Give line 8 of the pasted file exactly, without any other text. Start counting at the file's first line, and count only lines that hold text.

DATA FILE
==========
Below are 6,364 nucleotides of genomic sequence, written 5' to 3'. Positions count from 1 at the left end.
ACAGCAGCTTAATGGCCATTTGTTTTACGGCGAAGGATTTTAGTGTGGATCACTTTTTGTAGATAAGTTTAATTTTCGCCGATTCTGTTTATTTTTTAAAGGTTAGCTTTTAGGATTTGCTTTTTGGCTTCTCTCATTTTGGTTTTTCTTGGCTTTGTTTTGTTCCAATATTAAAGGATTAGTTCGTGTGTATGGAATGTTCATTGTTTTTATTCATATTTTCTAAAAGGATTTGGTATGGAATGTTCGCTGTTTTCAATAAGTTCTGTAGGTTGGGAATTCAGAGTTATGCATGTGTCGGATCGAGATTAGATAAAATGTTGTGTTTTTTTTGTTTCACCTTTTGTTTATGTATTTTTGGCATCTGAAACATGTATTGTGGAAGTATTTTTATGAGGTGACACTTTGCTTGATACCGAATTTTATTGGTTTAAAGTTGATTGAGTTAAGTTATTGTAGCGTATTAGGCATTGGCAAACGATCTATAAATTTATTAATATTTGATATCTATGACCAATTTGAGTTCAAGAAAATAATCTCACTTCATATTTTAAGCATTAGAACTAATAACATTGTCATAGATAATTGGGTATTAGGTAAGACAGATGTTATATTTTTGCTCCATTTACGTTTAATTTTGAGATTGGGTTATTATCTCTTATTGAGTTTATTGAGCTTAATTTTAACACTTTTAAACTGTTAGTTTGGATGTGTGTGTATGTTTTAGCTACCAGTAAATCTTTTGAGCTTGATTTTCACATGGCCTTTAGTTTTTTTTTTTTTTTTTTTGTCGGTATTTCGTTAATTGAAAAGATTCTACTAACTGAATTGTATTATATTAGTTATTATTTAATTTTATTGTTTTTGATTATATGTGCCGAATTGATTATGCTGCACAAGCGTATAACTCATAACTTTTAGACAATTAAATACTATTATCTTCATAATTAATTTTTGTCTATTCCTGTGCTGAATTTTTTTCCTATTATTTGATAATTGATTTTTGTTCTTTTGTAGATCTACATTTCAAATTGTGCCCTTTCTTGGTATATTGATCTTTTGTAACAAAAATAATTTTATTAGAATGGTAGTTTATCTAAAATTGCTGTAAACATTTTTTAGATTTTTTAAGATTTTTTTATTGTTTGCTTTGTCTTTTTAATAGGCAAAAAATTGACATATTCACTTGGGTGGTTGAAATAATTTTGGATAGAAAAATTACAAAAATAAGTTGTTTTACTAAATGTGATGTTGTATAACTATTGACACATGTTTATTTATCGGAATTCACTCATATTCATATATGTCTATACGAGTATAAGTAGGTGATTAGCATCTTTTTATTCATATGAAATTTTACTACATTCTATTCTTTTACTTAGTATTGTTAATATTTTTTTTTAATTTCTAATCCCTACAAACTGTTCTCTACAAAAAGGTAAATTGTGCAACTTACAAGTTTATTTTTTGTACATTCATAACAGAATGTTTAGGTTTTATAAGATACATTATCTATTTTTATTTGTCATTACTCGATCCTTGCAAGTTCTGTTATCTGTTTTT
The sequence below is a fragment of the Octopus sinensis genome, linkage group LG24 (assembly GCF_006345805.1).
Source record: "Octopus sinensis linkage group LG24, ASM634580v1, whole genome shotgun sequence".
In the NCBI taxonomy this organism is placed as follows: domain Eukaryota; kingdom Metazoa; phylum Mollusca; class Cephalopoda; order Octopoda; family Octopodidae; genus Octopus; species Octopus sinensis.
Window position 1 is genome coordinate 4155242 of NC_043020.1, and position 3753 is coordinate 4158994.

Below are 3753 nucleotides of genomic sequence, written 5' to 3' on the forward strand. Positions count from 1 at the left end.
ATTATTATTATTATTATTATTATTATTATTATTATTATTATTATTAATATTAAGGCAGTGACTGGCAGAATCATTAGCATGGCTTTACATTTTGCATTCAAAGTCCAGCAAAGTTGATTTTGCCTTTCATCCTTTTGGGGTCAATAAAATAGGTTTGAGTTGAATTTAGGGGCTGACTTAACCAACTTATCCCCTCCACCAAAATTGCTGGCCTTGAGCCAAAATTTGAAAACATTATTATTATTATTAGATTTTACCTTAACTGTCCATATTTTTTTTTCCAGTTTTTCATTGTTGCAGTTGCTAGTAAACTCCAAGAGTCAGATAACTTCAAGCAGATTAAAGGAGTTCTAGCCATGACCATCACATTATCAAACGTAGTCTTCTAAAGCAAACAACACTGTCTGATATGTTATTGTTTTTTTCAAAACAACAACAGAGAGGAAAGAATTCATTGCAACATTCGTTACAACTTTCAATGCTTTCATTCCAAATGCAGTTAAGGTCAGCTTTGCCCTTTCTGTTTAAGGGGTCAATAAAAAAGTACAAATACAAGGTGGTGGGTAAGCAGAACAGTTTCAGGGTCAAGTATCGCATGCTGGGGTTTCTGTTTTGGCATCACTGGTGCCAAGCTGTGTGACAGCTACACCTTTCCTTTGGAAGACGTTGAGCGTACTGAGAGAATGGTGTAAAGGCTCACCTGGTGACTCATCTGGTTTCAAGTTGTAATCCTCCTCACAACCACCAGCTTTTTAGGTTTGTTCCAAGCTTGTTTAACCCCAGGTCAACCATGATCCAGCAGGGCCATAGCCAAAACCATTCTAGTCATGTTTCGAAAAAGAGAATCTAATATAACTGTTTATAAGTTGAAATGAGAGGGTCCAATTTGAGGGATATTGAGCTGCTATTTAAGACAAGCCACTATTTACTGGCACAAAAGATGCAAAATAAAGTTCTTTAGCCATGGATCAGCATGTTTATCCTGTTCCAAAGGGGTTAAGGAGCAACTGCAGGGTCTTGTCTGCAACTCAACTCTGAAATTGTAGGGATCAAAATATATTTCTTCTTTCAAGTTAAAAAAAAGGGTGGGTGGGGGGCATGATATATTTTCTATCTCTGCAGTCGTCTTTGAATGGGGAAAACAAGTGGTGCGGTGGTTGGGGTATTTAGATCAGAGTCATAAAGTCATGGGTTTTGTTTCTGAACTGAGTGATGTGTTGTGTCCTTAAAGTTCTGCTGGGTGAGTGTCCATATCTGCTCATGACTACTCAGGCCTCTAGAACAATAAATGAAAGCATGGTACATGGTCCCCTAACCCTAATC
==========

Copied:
ATTATTATTATTATTATTATTATTATTATTATTATTATTATTATTAATATTAAGGCAGTGACTGGCAGAATCATTAGCATGGCTTTACATTTTGCATTCAAAGTCCAGCAAAGTTGATTTTGCCTTTCATCCTTTTGGGGTCAATAAAATAGGTTTGAGTTGAATTTAGGGGCTGACTTAACCAACTTATCCCCTCCACCAAAATTGCTGGCCTTGAGCCAAAATTTGAAAACATTATTATTATTATTAGATTTTACCTTAACTGTCCATATTTTTTTTTCCAGTTTTTCATTGTTGCAGTTGCTAGTAAACTCCAAGAGTCAGATAACTTCAAGCAGATTAAAGGAGTTCTAGCCATGACCATCACATTATCAAACGTAGTCTTCTAAAGCAAACAACACTGTCTGATATGTTATTGTTTTTTTCAAAACAACAACAGAGAGGAAAGAATTCATTGCAACATTCGTTACAACTTTCAATGCTTTCATTCCAAATGCAGTTAAGGTCAGCTTTGCCCTTTCTGTTTAAGGGGTCAATAAAAAAGTACAAATACAAGGTGGTGGGTAAGCAGAACAGTTTCAGGGTCAAGTATCGCATGCTGGGGTTTCTGTTTTGGCATCACTGGTGCCAAGCTGTGTGACAGCTACACCTTTCCTTTGGAAGACGTTGAGCGTACTGAGAGAATGGTGTAAAGGCTCACCTGGTGACTCATCTGGTTTCAAGTTGTAATCCTCCTCACAACCACCAGCTTTTTAGGTTTGTTCCAAGCTTGTTTAACCCCAGGTCAACCATGATCCAGCAGGGCCATAGCCAAAACCATTCTAGTCATGTTTCGAAAAAGAGAATCTAATATAACTGTTTATAAGTTGAAATGAGAGGGTCCAATTTGAGGGATATTGAGCTGCTATTTAAGACAAGCCACTATTTACTGGCACAAAAGATGCAAAATAAAGTTCTTTAGCCATGGATCAGCATGTTTATCCTGTTCCAAAGGGGTTAAGGAGCAACTGCAGGGTCTTGTCTGCAACTCAACTCTGAAATTGTAGGGATCAAAATATATTTCTTCTTTCAAGTTAAAAAAAAGGGTGGGTGGGGGGCATGATATATTTTCTATCTCTGCAGTCGTCTTTGAATGGGGAAAACAAGTGGTGCGGTGGTTGGGGTATTTAGATCAGAGTCATAAAGTCATGGGTTTTGTTTCTGAACTGAGTGATGTGTTGTGTCCTTAAAGTTCTGCTGGGTGAGTGTCCATATCTGCTCATGACTACTCAGGCCTCTAGAACAATAAATGAAAGCATGGTACATGGTCCCCTAACCCTAATC